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STAGING WAGNER

RECENTLY, I NOTED, WATCHING Bergman’s The Virgin Spring reminded me of Wagner staging of medieval interiors. I was thinking especially of the Hunding residence built around a massive ash tree in Act 1 of Die Walküre. Further research brought me to Charles Osborne’s book The World Theatre of Wagner. 

The World Theatre of Wagner, by Charles Osborne, preface by Sir Colin Davis, Macmillan, 1982.

In his Preface, conductor Sir Colin Davis wrote, “Wagner was a composer with whom I could identify even as a child, whether because I liked the noises, or because the stories were about gods and dragons, I am uncertain; probably both.” 

Me too. 

Here are tidbits about Wagnerian staging gleaned from this book, together with my usual Internet sleuthing.

Hunding’s Digs. The massive ash tree is a prominent element of this prosperous Neiding’s home. The sword Nothung embedded in the tree adds to the atmosphere, as do the inquisitive glances of Sieglinde (Hunding’s wife) and Siegmund (who turns out to be her twin brother). 

Drawing of Hunding’s residence by Knut Ekwall, based on the Die Walküre production in 1876, the year premiering the Ring’s complete cycle. This and other images from The World Theatre of Wagner.

Other Wagner operas were perhaps less wacko in their settings, but still noteworthy. The Flying Dutchman, for instance, takes place near Sandwike in southern Norway, with a ghosty ship commanded by an equally ghostly captain seeking redemption through love.

Sort of boy meets girl, boy loses girl, girl loses life for him. 

The Flying Dutchman, Act II, the non-ghostly Captain Daland’s house. Emil Preetorius’s design for Bayreuth, 1939.

Back to Hunding’s Digs: The Met’s most recent production of Wagner’s Ring employed Robert Lepage’s notorious stage set, The Machine. Hunding’s residence was artfully rendered among The Machine’s adjustable planks, many of them aligned vertically to surround it with other massive trees.

The Latest. Zachery Woolfe’s “Review: The Met Opera’s Next ‘Ring’ Will Be a Sea Change,” The New York Times, November 21, 2021, discussed a new production of Die Walküre. Woolfe wrote, “Richard Jones’s bleak staging of Wagner’s ‘Die Walküre’ in London offers a clean break from the extravagance of the Met’s most recent production.”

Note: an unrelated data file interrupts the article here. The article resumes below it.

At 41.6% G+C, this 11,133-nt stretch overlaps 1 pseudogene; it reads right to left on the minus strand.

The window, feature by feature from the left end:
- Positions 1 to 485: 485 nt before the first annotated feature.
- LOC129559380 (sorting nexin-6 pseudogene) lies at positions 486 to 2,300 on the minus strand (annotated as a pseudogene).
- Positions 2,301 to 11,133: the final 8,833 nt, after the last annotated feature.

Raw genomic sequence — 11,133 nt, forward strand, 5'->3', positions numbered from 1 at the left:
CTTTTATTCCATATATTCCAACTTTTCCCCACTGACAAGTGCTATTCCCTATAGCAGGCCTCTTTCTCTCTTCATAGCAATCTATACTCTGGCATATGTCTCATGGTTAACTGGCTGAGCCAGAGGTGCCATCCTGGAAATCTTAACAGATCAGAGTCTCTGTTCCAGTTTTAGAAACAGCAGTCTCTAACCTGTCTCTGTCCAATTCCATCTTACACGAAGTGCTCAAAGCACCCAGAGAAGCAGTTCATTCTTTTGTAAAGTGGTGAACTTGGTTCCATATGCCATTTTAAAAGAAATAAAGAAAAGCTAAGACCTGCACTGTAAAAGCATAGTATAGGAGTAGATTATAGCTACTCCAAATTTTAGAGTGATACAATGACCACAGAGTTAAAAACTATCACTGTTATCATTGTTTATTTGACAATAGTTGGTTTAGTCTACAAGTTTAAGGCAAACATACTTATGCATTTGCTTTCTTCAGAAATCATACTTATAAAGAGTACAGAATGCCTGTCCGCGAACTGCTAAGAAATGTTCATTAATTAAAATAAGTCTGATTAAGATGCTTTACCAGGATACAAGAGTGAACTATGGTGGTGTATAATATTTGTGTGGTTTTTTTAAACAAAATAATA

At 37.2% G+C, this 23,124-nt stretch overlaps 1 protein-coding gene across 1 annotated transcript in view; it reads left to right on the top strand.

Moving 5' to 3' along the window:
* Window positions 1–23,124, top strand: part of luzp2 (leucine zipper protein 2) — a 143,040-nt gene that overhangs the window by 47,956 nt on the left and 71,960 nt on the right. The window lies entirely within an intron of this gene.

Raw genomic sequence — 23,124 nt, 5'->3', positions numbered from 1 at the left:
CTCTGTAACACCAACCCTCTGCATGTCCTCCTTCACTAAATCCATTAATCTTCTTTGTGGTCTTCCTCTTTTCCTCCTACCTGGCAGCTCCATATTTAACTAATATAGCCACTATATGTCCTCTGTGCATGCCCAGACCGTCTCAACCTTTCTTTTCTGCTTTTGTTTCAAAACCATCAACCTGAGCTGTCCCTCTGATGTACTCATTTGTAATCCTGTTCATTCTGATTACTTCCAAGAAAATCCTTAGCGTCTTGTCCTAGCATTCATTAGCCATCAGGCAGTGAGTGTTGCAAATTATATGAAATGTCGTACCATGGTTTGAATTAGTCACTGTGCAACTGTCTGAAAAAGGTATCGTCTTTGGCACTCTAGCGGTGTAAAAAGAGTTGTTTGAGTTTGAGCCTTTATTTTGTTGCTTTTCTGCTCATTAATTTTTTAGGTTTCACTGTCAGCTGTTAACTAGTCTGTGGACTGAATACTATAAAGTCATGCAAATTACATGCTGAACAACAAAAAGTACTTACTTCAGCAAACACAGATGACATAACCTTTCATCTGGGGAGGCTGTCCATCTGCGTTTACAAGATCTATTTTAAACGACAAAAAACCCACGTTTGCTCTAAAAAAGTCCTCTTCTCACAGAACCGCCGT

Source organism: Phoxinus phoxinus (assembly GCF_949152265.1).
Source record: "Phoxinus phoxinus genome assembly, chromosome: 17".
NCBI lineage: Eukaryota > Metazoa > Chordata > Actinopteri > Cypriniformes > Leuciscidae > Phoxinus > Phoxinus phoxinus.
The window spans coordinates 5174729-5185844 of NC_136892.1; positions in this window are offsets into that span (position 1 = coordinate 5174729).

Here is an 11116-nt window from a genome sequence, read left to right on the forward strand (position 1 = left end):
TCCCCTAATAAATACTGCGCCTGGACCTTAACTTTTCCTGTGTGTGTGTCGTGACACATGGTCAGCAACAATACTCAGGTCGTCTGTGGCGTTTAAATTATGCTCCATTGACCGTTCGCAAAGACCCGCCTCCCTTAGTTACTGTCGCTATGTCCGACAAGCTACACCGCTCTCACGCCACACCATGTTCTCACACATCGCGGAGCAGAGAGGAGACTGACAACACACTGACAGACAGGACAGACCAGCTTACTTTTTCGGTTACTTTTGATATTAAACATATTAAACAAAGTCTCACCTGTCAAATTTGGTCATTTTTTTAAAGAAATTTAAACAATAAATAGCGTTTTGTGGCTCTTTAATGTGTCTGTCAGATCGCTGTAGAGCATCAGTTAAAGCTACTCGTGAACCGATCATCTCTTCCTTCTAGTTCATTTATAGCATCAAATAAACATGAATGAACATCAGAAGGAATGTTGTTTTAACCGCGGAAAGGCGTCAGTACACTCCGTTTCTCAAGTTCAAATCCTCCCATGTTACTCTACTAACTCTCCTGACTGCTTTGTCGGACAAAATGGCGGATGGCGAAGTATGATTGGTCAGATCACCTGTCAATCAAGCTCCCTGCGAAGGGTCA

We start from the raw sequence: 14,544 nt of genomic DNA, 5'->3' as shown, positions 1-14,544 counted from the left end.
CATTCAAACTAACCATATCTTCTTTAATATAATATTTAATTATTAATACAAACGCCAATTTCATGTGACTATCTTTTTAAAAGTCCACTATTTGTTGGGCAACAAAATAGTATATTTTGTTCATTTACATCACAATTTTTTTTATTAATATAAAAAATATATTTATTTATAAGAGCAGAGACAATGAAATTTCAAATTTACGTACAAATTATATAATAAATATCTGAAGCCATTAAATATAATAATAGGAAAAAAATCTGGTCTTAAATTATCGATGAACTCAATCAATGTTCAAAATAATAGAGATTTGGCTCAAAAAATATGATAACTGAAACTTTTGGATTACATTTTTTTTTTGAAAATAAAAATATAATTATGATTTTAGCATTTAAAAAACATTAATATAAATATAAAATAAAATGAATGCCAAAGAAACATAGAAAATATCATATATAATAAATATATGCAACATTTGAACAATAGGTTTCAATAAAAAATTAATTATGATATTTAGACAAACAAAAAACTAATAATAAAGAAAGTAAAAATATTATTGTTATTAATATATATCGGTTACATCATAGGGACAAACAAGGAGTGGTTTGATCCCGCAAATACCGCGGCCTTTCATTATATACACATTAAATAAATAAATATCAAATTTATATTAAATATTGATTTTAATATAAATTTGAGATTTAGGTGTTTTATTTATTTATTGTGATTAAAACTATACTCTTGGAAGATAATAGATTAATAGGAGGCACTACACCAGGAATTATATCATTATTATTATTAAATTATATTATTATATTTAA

Hunding’s latest digs, as seen at the English National Opera and coming to the Met. Photo by Tristram Kenton in The New York Times, November 21, 2021.

Dragons and Rhinemaidens, Then and Now. Sir Colin Davis’s comments about his attraction to Wagner concur with mine. Who’s not to like dragons raging and Rhinemaidens seductively swimming around?

In the third of the Ring Cycle, Sieglinde and Siegmund’s kid Siegfried slays Fafner, one of the twin giants of Das Rheingold, who’s now a dragon. 

Siegfried, Act II, Scene 2; Siegfried battles the dragon. A drawing by Georges Redon shows the staging at the Paris Opera 1902. An assistant conductor directs the bass singing Fafner through a megaphone.

The three Rhinemaidens recur throughout the cycle, protecting gold and complicating the lives of those stealingl it. 

These contraptions were used at Bayreuth in 1876 to help the Rhinemaidens in their swimming.

Over the years, this swimming trio has cavorted behind river-simulating scrims and sliding down Robert Lepage’s Machine. German opera and theatre director Götz Friedrich staged his first production of the Ring at Covent Garden in 1973 –1976; Sir Colin Davis conducted. 

Friedrich’s Rhinemaidens.

They’ve come a long way from Bayreuth’s. ds 

© Dennis Simanaitis, SimanaitisSays.com, 2022 

One comment on “STAGING WAGNER

  1. Mike B
    April 16, 2022

    My first Ring opera was in San Francisco back in the 1960s or early 70s, Rheingold with a very minimalist set using mainly lighting effects. The music was good. The staging was good, too, an appropriate for a time when various mind-altering substances were often consumed before attendance (and sometimes during, if the smoking rooms=rest rooms in the opera house were any indication).

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